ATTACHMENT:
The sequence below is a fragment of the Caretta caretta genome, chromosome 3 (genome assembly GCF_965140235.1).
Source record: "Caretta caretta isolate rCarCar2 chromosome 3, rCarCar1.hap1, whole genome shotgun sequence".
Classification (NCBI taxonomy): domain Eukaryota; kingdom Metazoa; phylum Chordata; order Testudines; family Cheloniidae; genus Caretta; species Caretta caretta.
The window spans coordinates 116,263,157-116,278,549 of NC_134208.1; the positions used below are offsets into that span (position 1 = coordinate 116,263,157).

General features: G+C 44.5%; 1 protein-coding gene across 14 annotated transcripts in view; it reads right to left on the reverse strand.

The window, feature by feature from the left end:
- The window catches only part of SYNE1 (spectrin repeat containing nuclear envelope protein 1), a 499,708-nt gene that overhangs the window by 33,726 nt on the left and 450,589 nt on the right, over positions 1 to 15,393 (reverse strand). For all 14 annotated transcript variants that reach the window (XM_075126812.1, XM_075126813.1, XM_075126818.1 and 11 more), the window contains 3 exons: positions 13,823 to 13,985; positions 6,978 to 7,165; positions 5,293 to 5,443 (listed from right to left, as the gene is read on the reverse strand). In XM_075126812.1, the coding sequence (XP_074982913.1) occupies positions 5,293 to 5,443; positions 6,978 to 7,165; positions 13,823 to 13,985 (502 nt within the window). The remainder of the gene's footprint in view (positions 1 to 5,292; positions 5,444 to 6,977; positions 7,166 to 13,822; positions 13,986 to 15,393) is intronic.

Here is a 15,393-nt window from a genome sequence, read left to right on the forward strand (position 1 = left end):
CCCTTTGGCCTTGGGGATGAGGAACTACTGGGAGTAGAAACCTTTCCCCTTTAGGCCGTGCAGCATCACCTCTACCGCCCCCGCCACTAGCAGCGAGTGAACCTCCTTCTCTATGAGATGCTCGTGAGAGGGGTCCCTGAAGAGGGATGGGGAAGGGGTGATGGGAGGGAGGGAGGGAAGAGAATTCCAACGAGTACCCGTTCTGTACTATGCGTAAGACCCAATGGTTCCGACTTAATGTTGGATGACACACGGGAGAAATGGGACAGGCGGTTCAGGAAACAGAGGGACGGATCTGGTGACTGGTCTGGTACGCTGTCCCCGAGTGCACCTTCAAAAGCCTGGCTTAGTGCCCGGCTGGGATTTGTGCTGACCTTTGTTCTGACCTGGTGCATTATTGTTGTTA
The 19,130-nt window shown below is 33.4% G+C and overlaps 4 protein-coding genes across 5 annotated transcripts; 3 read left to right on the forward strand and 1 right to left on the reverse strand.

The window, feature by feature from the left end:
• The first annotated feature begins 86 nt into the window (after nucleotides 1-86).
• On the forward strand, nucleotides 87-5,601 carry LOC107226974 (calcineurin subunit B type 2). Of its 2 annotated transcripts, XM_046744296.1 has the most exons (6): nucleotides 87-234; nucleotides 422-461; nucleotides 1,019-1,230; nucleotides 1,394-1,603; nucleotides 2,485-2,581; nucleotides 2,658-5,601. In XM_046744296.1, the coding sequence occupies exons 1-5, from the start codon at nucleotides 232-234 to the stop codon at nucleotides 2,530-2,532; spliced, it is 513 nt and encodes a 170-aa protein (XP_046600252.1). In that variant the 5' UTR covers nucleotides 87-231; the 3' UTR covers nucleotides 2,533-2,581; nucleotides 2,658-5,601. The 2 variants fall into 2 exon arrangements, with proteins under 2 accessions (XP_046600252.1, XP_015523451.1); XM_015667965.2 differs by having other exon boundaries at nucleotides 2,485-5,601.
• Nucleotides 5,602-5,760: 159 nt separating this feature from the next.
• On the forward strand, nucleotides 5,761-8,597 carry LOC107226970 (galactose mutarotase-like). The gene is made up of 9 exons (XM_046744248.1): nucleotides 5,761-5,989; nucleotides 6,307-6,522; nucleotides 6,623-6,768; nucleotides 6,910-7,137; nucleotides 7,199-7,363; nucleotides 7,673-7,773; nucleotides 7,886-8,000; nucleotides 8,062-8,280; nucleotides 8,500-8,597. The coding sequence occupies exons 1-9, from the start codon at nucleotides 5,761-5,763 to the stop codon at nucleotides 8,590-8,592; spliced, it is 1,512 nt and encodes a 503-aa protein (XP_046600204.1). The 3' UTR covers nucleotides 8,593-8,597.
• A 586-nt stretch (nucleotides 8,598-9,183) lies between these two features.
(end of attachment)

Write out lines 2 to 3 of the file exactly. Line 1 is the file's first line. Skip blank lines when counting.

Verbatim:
Source record: "Caretta caretta isolate rCarCar2 chromosome 3, rCarCar1.hap1, whole genome shotgun sequence".
Classification (NCBI taxonomy): domain Eukaryota; kingdom Metazoa; phylum Chordata; order Testudines; family Cheloniidae; genus Caretta; species Caretta caretta.